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My boss found a bug in a query I created, and I don't understand the reasoning behind the bug, although the query results prove he's correct. Here's the query (simplified version) before the fix:

select PTNO,PTNM,CATCD
from PARTS 
left join CATEGORIES on (CATEGORIES.CATCD=PARTS.CATCD);

and here it is after the fix:

select PTNO,PTNM,PARTS.CATCD
from PARTS 
left join CATEGORIES on (CATEGORIES.CATCD=PARTS.CATCD);

The bug was, that null values were being shown for column CATCD, i.e. the query results included results from table CATEGORIES instead of PARTS. Here's what I don't understand: if there was ambiguity in the original query, why didn't Oracle throw an error? As far as I understood, in the case of left joins, the "main" table in the query (PARTS) has precedence in ambiguity. Am I wrong, or just not thinking about this problem correctly?

Update:

Here's a revised example, where the ambiguity error is not thrown:

CREATE TABLE PARTS (PTNO NUMBER, CATCD NUMBER, SECCD NUMBER);

CREATE TABLE CATEGORIES(CATCD NUMBER);

CREATE TABLE SECTIONS(SECCD NUMBER, CATCD NUMBER);


select PTNO,CATCD 
from PARTS 
left join CATEGORIES on (CATEGORIES.CATCD=PARTS.CATCD) 
left join SECTIONS on (SECTIONS.SECCD=PARTS.SECCD) ;

Anybody have a clue?

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12 Answers 12

up vote 1 down vote accepted

I'm afraid I can't tell you why you're not getting an exception, but I can postulate as to why it chose CATEGORIES' version of the column over PARTS' version.

As far as I understood, in the case of left joins, the "main" table in the query (PARTS) has precedence in ambiguity

It's not clear whether by "main" you mean simply the left table in a left join, or the "driving" table, as you see the query conceptually... But in either case, what you see as the "main" table in the query as you've written it will not necessarily be the "main" table in the actual execution of that query.

My guess is that Oracle is simply using the column from the first table it hits in executing the query. And since most individual operations in SQL do not require one table to be hit before the other, the DBMS will decide at parse time which is the most efficient one to scan first. Try getting an execution plan for the query. I suspect it may reveal that it's hitting CATEGORIES first and then PARTS.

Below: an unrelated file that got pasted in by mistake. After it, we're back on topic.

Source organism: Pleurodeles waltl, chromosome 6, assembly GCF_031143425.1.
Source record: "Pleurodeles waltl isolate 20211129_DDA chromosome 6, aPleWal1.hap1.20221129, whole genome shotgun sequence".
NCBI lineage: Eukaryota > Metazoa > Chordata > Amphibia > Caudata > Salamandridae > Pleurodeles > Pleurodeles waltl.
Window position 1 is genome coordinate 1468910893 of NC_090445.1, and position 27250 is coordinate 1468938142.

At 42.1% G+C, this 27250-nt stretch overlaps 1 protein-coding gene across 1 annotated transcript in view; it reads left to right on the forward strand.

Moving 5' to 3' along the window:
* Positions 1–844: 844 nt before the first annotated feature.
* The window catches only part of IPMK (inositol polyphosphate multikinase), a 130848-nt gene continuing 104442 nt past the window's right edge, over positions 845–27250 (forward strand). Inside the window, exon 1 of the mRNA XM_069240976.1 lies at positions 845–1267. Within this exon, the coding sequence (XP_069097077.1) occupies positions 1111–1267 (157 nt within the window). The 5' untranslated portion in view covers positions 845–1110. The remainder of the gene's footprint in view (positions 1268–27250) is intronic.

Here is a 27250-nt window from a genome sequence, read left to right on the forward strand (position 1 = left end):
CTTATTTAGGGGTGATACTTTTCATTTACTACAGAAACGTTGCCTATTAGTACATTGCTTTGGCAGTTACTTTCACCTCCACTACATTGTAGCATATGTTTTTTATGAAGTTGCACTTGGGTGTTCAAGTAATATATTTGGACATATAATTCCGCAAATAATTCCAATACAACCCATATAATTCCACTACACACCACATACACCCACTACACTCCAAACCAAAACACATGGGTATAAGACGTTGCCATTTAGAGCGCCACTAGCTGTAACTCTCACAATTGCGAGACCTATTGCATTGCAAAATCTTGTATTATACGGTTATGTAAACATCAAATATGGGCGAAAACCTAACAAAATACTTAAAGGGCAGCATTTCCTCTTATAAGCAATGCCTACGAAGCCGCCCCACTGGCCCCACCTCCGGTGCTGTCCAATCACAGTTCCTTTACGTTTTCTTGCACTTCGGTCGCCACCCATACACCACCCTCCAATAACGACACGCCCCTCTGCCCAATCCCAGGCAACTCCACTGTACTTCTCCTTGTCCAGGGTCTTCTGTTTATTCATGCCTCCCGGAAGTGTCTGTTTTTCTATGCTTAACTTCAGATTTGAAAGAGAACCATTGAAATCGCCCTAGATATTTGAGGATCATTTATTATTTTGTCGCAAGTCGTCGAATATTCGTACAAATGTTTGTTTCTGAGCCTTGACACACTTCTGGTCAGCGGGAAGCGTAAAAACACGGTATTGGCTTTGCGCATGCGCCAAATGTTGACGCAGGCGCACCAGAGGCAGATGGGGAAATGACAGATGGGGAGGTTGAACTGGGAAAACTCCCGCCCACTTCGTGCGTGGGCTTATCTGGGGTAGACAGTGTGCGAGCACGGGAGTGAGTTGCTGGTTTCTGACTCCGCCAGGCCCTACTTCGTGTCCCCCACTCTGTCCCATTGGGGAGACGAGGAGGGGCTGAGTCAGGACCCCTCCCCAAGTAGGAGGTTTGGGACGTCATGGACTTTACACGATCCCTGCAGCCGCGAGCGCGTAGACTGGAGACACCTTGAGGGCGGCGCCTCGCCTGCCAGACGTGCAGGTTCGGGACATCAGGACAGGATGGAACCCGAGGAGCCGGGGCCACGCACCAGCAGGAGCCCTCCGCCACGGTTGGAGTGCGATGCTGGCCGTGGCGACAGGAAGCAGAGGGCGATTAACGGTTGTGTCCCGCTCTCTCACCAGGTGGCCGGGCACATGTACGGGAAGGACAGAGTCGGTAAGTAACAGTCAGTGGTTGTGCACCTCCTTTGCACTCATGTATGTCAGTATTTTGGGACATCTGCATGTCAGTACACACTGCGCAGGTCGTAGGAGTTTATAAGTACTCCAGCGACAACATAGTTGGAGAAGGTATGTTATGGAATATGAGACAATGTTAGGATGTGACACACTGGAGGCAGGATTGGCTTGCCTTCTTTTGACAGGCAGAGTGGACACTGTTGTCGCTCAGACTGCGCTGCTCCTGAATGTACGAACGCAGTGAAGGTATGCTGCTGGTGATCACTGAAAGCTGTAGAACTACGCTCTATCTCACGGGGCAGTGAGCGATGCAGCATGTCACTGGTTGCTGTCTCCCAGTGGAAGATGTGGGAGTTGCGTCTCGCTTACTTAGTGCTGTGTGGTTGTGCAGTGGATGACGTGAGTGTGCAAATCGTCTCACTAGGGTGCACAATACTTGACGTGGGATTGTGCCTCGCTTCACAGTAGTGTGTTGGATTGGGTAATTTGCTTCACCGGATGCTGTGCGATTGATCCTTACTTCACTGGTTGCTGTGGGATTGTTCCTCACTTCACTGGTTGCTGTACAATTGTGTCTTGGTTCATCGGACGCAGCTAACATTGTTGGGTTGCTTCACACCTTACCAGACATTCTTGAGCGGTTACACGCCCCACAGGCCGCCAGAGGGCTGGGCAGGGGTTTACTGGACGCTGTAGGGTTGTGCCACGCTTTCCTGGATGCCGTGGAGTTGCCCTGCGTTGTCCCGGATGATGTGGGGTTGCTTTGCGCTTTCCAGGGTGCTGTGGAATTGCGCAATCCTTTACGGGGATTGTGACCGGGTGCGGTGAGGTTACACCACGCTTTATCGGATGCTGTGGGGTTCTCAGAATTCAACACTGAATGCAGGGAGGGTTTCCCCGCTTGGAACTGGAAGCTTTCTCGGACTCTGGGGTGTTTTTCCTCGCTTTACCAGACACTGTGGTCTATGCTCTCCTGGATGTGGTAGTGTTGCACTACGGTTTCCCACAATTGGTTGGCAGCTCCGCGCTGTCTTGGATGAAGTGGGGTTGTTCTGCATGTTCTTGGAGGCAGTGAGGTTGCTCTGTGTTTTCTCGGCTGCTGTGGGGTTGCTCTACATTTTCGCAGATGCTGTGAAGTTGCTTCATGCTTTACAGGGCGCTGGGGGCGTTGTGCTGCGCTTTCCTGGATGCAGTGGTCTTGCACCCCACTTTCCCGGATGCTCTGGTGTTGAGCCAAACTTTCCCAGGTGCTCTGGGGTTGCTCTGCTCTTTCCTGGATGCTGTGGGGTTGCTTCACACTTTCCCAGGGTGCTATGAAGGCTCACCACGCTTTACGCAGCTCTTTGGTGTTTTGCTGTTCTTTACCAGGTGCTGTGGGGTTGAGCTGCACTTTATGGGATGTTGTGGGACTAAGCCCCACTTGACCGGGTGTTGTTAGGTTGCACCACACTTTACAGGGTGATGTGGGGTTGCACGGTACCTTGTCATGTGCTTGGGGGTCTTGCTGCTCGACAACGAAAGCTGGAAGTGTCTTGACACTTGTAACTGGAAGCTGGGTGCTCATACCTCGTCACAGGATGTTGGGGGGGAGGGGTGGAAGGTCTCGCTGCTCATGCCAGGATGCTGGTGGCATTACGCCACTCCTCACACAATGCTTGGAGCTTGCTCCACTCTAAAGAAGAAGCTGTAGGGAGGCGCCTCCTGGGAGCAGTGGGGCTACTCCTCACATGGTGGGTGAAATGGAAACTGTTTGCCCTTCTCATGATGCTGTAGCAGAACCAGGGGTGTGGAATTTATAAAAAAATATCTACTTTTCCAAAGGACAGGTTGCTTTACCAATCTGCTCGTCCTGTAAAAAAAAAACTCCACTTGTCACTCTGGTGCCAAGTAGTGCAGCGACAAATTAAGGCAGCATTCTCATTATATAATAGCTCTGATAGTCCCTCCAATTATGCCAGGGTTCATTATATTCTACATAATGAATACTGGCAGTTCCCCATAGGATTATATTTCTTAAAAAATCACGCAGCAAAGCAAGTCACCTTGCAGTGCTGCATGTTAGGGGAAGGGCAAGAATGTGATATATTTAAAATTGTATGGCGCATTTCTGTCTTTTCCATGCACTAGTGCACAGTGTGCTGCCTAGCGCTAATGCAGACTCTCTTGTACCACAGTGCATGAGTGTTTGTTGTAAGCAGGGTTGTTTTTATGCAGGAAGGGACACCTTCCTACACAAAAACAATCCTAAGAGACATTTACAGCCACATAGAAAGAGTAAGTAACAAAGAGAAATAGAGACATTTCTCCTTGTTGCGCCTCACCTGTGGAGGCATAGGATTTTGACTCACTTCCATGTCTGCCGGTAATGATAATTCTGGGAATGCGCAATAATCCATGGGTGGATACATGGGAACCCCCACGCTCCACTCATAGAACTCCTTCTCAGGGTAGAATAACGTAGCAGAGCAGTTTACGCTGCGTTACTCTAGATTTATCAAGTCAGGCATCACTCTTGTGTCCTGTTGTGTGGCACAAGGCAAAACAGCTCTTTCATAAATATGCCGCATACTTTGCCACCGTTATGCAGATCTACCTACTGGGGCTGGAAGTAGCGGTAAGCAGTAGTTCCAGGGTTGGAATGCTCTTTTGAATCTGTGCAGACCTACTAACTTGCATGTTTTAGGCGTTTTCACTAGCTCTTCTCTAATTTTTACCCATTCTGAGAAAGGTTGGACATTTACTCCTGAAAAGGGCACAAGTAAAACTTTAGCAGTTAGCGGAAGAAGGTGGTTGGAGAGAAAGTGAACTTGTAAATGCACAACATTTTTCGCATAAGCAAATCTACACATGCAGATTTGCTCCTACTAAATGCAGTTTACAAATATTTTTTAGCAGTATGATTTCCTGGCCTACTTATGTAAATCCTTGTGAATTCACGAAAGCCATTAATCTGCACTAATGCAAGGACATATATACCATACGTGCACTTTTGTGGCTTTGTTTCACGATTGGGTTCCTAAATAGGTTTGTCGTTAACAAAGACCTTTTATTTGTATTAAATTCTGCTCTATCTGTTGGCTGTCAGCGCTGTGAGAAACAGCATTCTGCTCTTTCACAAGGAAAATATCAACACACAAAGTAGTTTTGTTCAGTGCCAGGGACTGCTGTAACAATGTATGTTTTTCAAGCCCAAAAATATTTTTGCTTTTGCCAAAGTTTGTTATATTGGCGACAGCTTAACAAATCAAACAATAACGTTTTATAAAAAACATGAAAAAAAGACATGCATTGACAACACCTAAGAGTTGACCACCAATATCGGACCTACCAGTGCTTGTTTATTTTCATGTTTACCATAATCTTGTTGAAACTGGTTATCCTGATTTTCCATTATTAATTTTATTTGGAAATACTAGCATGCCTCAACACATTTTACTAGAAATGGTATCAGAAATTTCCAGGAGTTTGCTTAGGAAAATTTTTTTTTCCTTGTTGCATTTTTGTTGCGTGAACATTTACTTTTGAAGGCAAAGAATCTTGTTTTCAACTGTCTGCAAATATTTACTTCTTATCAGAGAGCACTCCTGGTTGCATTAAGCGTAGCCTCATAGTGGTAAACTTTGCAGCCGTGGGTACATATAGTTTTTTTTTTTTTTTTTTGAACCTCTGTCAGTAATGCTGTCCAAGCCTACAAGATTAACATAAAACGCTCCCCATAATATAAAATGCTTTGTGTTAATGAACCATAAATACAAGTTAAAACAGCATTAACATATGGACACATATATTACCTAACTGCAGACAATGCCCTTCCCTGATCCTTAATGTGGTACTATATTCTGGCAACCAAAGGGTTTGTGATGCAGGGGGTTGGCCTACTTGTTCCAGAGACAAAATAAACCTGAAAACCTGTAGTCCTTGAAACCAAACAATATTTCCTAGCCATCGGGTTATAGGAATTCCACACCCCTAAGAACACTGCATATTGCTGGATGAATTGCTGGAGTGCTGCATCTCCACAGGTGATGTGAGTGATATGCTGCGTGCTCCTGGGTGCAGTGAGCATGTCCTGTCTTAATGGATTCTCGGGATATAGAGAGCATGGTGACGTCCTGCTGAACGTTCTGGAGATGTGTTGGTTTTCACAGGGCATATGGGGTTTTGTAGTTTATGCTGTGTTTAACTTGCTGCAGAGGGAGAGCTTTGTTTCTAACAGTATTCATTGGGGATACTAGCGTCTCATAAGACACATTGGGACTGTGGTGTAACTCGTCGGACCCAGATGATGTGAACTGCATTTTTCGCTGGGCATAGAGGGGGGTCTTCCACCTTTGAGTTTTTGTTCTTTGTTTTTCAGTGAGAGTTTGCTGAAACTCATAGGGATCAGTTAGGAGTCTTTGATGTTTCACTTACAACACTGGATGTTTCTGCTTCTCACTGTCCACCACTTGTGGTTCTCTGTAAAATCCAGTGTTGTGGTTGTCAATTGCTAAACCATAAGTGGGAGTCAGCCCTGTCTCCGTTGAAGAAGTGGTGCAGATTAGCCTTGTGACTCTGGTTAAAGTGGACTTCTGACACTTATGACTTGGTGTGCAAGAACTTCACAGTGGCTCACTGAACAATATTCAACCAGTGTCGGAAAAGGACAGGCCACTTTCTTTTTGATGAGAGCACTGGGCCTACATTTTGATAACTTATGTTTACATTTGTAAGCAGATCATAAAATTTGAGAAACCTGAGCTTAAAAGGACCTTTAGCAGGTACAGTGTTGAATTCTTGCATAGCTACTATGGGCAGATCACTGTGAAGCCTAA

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Here's the query (simplified version)

I think by simplifying the query you removed the real cause of the bug :-)

What oracle version are you using? Oracle 10g ( 10.2.0.1.0 ) gives:

create table parts (ptno number , ptnm number , catcd number);  
create table CATEGORIES (catcd number);

select PTNO,PTNM,CATCD from PARTS  
left join CATEGORIES on (CATEGORIES.CATCD=PARTS.CATCD);

I get ORA-00918: column ambiguously defined

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Interesting in SQL server that throws an error (as it should)

select id
from sysobjects s
left join syscolumns c on s.id = c.id

Server: Msg 209, Level 16, State 1, Line 1 Ambiguous column name 'id'.

select id
from sysobjects 
left join syscolumns  on sysobjects.id = syscolumns.id

Server: Msg 209, Level 16, State 1, Line 1 Ambiguous column name 'id'.

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From my experience if you create a query like this the data result will pull CATCD from the right side of the join not the left when there is a field overlap like this.

So since this join will have all records from PARTS with only some pull through from CATEGORIES you will have NULL in the CATCD field any time there is no data on the right side.